The editorial categories are research topics that have guided researchers during the recovery phase and continue to be the impetus behind the Documents Project’s digital archive and the Critical Documents book series. Developed by the project’s Editorial Board, each of the teams analyzed this framework and adapted it to their local contexts in developing their research objectives and work plans during the Recovery Phase. Learn more on the Editorial Framework page.
Venezuelan cultural journalist Mara Comerlati conducted this interview with Gego in 1980 soon after she had been awarded the Premio Nacional de Artes Plásticas in 1979. Comerlati provides biographical information about the artist: her arrival in Venezuela in 1939 escaping World War II; her later work as a professional architect and engineer; the atmosphere in the home Gego shared with her companion, designer Gerd Leufert; and a list of the other prizes Gego had been awarded. In the interview, Gego expresses her view on issues like the importance of competition and prizes in the visual arts and the role of juries. Gego also discusses the various media and materials she has used in her work, which she places in the following categories: graphic works and sculptures, drawings, environments, and works based on integral interaction with architecture. She places emphasis on the series Chorros [Streams], Esferas [Spheres], and Dibujos sin papel [Drawings Without Paper]. The interview, which is illustrated with photographs by Luis Aguilera, also addresses her work as an educator and what she expects of her students.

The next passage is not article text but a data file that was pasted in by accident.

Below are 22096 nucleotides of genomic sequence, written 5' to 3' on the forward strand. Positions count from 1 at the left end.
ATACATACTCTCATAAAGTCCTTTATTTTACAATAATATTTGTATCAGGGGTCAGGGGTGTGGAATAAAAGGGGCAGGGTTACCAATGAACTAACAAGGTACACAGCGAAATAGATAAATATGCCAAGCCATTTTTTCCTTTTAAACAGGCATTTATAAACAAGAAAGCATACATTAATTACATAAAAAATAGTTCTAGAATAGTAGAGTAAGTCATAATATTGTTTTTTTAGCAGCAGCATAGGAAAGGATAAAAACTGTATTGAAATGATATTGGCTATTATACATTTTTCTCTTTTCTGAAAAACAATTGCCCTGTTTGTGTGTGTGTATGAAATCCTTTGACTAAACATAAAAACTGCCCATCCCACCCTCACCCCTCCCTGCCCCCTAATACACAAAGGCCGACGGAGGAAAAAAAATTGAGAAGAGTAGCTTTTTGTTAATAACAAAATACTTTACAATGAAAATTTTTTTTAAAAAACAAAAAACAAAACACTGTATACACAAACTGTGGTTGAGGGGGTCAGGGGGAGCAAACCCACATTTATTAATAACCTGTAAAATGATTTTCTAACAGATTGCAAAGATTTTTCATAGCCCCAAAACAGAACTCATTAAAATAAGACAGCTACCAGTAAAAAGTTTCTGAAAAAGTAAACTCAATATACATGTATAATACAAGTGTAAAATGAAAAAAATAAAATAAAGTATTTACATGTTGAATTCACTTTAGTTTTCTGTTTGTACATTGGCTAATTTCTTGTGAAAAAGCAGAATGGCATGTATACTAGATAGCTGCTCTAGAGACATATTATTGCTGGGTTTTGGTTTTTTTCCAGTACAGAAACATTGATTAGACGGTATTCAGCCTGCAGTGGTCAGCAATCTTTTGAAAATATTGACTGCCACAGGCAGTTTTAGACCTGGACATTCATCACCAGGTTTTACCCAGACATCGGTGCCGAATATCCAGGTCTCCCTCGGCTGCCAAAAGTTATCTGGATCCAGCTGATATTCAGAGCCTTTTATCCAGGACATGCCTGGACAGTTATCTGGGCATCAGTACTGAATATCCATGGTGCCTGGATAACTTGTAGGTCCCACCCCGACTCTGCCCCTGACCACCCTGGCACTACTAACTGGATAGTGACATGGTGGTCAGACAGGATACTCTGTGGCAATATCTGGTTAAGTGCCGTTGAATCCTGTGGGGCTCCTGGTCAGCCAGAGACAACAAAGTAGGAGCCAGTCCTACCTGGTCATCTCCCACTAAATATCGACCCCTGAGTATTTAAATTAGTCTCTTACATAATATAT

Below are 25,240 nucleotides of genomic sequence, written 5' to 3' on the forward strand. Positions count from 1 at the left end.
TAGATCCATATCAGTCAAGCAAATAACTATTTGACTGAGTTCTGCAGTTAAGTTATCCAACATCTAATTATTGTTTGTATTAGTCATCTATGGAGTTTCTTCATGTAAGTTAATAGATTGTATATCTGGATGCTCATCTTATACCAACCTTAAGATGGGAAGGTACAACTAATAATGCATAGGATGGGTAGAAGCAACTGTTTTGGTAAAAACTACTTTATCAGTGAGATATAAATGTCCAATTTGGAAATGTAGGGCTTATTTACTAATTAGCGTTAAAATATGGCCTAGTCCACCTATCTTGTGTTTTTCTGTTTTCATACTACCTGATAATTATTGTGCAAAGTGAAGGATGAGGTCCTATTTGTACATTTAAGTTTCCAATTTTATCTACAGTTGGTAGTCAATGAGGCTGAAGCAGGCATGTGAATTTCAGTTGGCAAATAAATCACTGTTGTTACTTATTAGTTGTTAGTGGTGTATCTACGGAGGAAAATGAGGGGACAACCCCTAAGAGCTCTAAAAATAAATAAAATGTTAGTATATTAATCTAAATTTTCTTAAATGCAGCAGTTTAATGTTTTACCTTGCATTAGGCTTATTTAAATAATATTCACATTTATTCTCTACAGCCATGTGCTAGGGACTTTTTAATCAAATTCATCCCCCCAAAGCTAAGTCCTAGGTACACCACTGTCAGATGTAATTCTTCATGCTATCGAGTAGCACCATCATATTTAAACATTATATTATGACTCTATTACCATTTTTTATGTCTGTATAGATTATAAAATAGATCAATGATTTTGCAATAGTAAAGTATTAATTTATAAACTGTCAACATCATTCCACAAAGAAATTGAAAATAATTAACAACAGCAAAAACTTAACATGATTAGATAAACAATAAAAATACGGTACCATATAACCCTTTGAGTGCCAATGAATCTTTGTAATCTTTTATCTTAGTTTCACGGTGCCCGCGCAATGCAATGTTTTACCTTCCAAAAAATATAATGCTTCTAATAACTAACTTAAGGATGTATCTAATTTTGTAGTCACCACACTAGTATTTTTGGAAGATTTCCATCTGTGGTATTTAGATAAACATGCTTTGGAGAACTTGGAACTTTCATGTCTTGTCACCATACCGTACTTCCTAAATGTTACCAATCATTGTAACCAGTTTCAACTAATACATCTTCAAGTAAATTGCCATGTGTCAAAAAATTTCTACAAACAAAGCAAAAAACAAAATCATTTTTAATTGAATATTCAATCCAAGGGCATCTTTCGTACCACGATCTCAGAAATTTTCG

This interview with Gego (Gertrud Goldschmidt, 1912–1994), a Venezuelan artist of German origin, by Venezuelan cultural journalist Mara Comerlati (born 1952), exemplifies the long and informal conversations between reporters and artists characteristic of a sort of cultural journalism common in Venezuela in the seventies and eighties. This interview took place in Gego’s home, though the artist admits that she prefers to meet the press in museums. The interview begins with a long introduction in which Comerlati provides some information about the artist’s past and present life. She goes on to address the subject of her award for the 1979 Premio Nacional, which Gego received at the age of sixty-eight. In addition to reiterating certain information about Gego’s life and work, the text sheds light on Gego’s opinions as expressed by the artist herself. Gego’s words reveal aspects of her personality, as well as her tastes, ideas about art in general and her own work in particular, and her teaching. Outstanding among these statements is the one used in the article’s title: “I hope my students don’t simply do the things I have taught them.” This phrase exemplifies Gego’s precise and straightforward way of speaking, and reveals her ideas on the importance of creative freedom in art education.